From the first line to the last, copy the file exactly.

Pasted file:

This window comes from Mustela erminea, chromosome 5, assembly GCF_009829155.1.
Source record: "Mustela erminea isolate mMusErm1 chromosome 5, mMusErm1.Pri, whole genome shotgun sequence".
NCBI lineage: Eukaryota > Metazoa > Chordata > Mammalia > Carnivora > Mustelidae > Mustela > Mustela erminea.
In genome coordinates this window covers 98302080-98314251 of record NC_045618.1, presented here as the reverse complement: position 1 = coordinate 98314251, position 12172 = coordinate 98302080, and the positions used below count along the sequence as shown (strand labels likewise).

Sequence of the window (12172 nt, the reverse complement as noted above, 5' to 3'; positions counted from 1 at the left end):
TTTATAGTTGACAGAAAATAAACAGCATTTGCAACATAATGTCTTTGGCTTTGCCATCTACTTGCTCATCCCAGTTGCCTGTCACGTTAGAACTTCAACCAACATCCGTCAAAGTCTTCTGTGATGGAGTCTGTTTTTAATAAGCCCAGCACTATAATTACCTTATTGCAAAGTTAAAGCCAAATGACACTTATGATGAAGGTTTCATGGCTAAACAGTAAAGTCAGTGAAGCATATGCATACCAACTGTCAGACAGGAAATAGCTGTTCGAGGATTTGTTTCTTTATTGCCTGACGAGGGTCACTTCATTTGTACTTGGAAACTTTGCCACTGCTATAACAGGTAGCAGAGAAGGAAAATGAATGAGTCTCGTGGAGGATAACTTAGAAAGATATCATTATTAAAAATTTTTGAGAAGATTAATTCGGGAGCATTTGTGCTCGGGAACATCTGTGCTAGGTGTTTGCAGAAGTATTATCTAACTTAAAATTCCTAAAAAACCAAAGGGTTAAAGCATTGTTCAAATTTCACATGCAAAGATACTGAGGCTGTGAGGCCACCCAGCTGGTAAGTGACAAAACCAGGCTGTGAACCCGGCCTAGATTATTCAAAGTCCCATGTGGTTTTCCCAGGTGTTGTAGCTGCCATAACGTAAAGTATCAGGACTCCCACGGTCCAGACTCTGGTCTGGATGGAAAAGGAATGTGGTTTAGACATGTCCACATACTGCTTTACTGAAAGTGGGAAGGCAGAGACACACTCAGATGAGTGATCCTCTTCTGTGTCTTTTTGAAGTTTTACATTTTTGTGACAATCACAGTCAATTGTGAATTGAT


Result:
This window comes from Mustela erminea, chromosome 5, assembly GCF_009829155.1.
Source record: "Mustela erminea isolate mMusErm1 chromosome 5, mMusErm1.Pri, whole genome shotgun sequence".
NCBI lineage: Eukaryota > Metazoa > Chordata > Mammalia > Carnivora > Mustelidae > Mustela > Mustela erminea.
In genome coordinates this window covers 98302080-98314251 of record NC_045618.1, presented here as the reverse complement: position 1 = coordinate 98314251, position 12172 = coordinate 98302080, and the positions used below count along the sequence as shown (strand labels likewise).

Sequence of the window (12172 nt, the reverse complement as noted above, 5' to 3'; positions counted from 1 at the left end):
TTTATAGTTGACAGAAAATAAACAGCATTTGCAACATAATGTCTTTGGCTTTGCCATCTACTTGCTCATCCCAGTTGCCTGTCACGTTAGAACTTCAACCAACATCCGTCAAAGTCTTCTGTGATGGAGTCTGTTTTTAATAAGCCCAGCACTATAATTACCTTATTGCAAAGTTAAAGCCAAATGACACTTATGATGAAGGTTTCATGGCTAAACAGTAAAGTCAGTGAAGCATATGCATACCAACTGTCAGACAGGAAATAGCTGTTCGAGGATTTGTTTCTTTATTGCCTGACGAGGGTCACTTCATTTGTACTTGGAAACTTTGCCACTGCTATAACAGGTAGCAGAGAAGGAAAATGAATGAGTCTCGTGGAGGATAACTTAGAAAGATATCATTATTAAAAATTTTTGAGAAGATTAATTCGGGAGCATTTGTGCTCGGGAACATCTGTGCTAGGTGTTTGCAGAAGTATTATCTAACTTAAAATTCCTAAAAAACCAAAGGGTTAAAGCATTGTTCAAATTTCACATGCAAAGATACTGAGGCTGTGAGGCCACCCAGCTGGTAAGTGACAAAACCAGGCTGTGAACCCGGCCTAGATTATTCAAAGTCCCATGTGGTTTTCCCAGGTGTTGTAGCTGCCATAACGTAAAGTATCAGGACTCCCACGGTCCAGACTCTGGTCTGGATGGAAAAGGAATGTGGTTTAGACATGTCCACATACTGCTTTACTGAAAGTGGGAAGGCAGAGACACACTCAGATGAGTGATCCTCTTCTGTGTCTTTTTGAAGTTTTACATTTTTGTGACAATCACAGTCAATTGTGAATTGAT